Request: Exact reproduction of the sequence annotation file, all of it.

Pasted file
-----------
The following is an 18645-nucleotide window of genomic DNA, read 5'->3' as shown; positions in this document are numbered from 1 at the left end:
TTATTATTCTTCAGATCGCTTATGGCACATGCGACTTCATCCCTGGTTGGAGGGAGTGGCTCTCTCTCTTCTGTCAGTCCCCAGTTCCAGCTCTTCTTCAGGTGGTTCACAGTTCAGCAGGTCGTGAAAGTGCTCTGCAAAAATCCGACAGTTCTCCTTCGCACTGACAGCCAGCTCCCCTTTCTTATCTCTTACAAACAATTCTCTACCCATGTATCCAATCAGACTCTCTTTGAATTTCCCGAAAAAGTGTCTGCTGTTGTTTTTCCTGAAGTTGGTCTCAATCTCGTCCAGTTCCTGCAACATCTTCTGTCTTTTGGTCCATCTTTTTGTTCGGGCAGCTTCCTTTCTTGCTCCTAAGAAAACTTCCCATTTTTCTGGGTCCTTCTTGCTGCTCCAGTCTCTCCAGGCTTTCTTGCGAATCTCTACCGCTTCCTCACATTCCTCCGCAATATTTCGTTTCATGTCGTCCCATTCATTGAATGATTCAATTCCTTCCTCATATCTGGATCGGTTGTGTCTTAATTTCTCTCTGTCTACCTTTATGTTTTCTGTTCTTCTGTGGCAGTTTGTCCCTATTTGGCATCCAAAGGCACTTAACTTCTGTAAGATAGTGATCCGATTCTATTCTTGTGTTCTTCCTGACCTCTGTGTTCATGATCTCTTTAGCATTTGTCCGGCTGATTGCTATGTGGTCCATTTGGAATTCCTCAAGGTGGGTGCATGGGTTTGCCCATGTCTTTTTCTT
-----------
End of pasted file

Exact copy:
The following is an 18645-nucleotide window of genomic DNA, read 5'->3' as shown; positions in this document are numbered from 1 at the left end:
TTATTATTCTTCAGATCGCTTATGGCACATGCGACTTCATCCCTGGTTGGAGGGAGTGGCTCTCTCTCTTCTGTCAGTCCCCAGTTCCAGCTCTTCTTCAGGTGGTTCACAGTTCAGCAGGTCGTGAAAGTGCTCTGCAAAAATCCGACAGTTCTCCTTCGCACTGACAGCCAGCTCCCCTTTCTTATCTCTTACAAACAATTCTCTACCCATGTATCCAATCAGACTCTCTTTGAATTTCCCGAAAAAGTGTCTGCTGTTGTTTTTCCTGAAGTTGGTCTCAATCTCGTCCAGTTCCTGCAACATCTTCTGTCTTTTGGTCCATCTTTTTGTTCGGGCAGCTTCCTTTCTTGCTCCTAAGAAAACTTCCCATTTTTCTGGGTCCTTCTTGCTGCTCCAGTCTCTCCAGGCTTTCTTGCGAATCTCTACCGCTTCCTCACATTCCTCCGCAATATTTCGTTTCATGTCGTCCCATTCATTGAATGATTCAATTCCTTCCTCATATCTGGATCGGTTGTGTCTTAATTTCTCTCTGTCTACCTTTATGTTTTCTGTTCTTCTGTGGCAGTTTGTCCCTATTTGGCATCCAAAGGCACTTAACTTCTGTAAGATAGTGATCCGATTCTATTCTTGTGTTCTTCCTGACCTCTGTGTTCATGATCTCTTTAGCATTTGTCCGGCTGATTGCTATGTGGTCCATTTGGAATTCCTCAAGGTGGGTGCATGGGTTTGCCCATGTCTTTTTCTT